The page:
When the Ayatollah Ruhollah Khomeini returned to Iran from exile in 1979, he was welcomed by the coalition of merchants, intellectuals and clergy who led the shah's ouster. The ayatollah would swiftly disillusion many of them as he consolidated his power in the name of Islam, ordering women to wear veils and adopting a violent vision of jihad that paved the way for the Hezbollah suicide bombers.
In the eyes of Los Angeles-based religious scholar Reza Aslan, Khomeini's rise is a metaphor for the hijacking of his faith by power-hungry demagogues, self-serving clergy and the radical fundamentalists behind the Sept. 11 terrorist attacks. In Aslan's new book, "No god but God," he has become the latest of an emerging group of scholars who are turning to the Koran and the origins of Islam to oppose what they see as its misuse.
Aslan writes that the Koran, unlike the Iranian government, doesn't require women to veil. He points out that one of the prophet Muhammad's wives, Khadija, was said to be a merchant, and another, Aisha, led an army into battle -- high-profile roles that he and other scholars say call into question the religious basis for a number of repressive laws that, in Saudi Arabia, don't even allow women to drive. Proponents of the ultraconservative creed of Wahhabism, which is braided into the foundations of the Saudi state, might cast themselves as Islamic purists, but their Koranic interpretations are neither literal nor pure, Aslan and his fellow scholars say.
"What is taking place in the world right now is an internal battle of Islam," says Aslan, 33, a vivacious, curly-haired, blue-jeaned scholar in wire-rimmed glasses and a paisley shirt. "If we are going to have a reformation in the Muslim world, there must be a new interpretation of the Koran."
Many of the most repressive interpretations of Islam are not found in the Koran at all, Reza says. The edict calling for the stoning of adulterers, for example, was written by a follower of Muhammad named Omar in a hadith, a companion's account of Muhammad's actions -- something akin to the four gospels of the New Testament. Within two centuries of Muhammad's death in 632, there were 700,000 such hadiths, "the great majority of which were unquestionably fabricated by individuals who sought to legitimize their own particular beliefs," Aslan writes.
Most Shiites, the minority school of Islam that predominates in Iran, reject many of the hadiths because they discount the authority of the narrators, including Omar. The Sunni majority, however, revere Omar and have faith in most of the hadiths, and as such, the narrations played a great role in the creation of Islamic law.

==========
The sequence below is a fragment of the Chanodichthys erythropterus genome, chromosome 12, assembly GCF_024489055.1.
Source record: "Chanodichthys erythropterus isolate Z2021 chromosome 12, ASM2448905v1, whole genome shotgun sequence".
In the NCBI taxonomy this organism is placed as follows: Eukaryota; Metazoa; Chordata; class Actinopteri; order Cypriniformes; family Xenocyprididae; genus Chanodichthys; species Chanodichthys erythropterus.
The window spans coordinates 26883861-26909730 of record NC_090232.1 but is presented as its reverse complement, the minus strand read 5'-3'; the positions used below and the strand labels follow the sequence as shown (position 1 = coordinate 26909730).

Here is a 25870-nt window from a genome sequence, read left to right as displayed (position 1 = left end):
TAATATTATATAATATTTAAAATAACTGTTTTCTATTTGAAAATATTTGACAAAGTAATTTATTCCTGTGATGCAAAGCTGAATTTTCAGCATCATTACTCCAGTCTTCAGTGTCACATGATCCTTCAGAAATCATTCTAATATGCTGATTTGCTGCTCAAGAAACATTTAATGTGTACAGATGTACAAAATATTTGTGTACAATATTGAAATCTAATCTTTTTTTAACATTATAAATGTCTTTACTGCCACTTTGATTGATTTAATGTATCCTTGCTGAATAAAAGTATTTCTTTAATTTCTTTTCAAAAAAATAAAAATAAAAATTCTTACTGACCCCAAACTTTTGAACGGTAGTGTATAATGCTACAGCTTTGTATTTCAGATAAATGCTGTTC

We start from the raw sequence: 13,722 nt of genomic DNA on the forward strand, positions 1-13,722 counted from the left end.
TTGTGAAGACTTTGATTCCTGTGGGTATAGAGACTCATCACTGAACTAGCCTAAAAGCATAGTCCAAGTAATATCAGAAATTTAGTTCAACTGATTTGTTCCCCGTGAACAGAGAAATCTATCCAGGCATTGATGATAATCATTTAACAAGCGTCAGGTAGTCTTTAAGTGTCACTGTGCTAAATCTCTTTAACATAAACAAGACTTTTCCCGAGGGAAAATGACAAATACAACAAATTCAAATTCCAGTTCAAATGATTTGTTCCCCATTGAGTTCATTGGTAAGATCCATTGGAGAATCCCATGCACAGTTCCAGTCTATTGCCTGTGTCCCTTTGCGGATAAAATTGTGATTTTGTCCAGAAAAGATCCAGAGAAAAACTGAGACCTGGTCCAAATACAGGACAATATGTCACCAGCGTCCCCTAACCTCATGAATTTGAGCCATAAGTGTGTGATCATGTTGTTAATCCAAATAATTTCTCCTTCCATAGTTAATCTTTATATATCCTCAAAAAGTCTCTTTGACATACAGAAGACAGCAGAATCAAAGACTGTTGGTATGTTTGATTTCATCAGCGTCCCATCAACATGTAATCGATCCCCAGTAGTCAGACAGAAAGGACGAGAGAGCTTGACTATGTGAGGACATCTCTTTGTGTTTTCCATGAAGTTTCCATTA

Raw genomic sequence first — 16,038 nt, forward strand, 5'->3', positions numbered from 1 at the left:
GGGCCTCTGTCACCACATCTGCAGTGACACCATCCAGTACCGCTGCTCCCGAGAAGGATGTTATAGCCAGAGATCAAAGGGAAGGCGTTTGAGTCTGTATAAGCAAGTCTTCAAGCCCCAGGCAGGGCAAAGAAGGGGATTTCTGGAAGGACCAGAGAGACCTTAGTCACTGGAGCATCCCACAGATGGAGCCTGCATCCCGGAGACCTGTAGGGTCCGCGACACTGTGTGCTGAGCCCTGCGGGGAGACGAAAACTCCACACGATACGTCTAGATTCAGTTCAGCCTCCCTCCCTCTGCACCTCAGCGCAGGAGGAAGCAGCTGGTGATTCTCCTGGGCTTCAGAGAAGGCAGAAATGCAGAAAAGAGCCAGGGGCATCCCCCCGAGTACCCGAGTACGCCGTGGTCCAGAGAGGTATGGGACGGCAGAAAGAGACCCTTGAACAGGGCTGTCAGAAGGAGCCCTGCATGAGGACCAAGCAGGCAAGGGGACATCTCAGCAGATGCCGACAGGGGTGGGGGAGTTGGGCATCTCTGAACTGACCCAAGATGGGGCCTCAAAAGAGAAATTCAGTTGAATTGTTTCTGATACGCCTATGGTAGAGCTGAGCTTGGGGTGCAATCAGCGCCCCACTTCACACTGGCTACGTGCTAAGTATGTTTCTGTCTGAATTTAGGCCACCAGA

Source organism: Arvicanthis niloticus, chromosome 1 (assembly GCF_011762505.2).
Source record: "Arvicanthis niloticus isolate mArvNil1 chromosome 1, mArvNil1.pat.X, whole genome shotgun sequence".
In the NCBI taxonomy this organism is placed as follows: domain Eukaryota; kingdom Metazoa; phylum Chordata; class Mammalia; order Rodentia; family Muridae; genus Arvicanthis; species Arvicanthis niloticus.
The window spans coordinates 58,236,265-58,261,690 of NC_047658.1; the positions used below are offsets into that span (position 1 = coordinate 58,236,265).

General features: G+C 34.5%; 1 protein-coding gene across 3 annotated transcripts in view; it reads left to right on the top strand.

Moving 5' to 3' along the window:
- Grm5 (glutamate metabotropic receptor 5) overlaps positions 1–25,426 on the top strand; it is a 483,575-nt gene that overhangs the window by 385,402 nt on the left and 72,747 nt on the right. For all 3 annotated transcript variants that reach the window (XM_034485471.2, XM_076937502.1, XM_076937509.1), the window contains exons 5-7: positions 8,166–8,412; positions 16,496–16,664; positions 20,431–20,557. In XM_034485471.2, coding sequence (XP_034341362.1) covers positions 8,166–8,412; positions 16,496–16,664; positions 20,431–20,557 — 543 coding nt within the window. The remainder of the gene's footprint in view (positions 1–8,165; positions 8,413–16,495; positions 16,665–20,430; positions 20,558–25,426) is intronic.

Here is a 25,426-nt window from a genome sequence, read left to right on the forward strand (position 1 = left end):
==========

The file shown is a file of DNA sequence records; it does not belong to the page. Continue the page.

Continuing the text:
Some experts find it optimistic, at best, to think that greater understanding of the Koran will temper the complex social and economic forces behind religious fundamentalism. Iran's much-celebrated reformist movement of the last decade did not preclude the election Friday of an ultraconservative, Mahmoud Ahmadinejad -- who, as mayor of Tehran, introduced separate elevators for men and women in municipal buildings -- amid widespread frustration over unemployment and corruption.
But scholars who are fighting scripture with scripture at the front lines believe the debate is posing a challenge to autocratic interpretations of Islam.
"There is quite a discussion right now in the Islamic world, a confrontation between modernity and tradition," says Iranian Nobel laureate Shirin Ebadi, in a translated telephone interview. "Many undemocratic governments are abusing Islam and Islamic teachings in order to justify their abuses of human rights and the principles of democracy.
"Many Islamic governments have tried to suffocate this debate, but they haven't been successful. It is growing every day, from Saudi Arabia to Algeria."
One of the factors fueling tension in the Muslim world, Aslan says, is the inevitable progression toward modernization and reform. In his view, the Sept. 11 terrorist attack was not primarily a clash with the West. It was an attempt by militant Islamic extremists to use the West as a polarizing force to galvanize support in a century-old struggle with Muslim moderates over the future of Islam.
"There's always going to be a backlash against modernism," he says.
The self-serving distortions of Islam espoused by terrorists and abusive governments are partly manipulative covers for such destructive forms of social control as fascism and authoritarianism, Aslan says.
"You have these small groups of extremists who, because they have such a loud voice, are allowed to frame the discussion," he says. "If [Osama] bin Laden wants to use the Koran to justify his murderous agenda, I'm going to use the same Koran as a counter-argument."
Saudi petrodollars have helped to underwrite the proliferation of the once-marginal strand of Islam, Wahhabism -- the creed that informed Bin Laden's conception of Islam.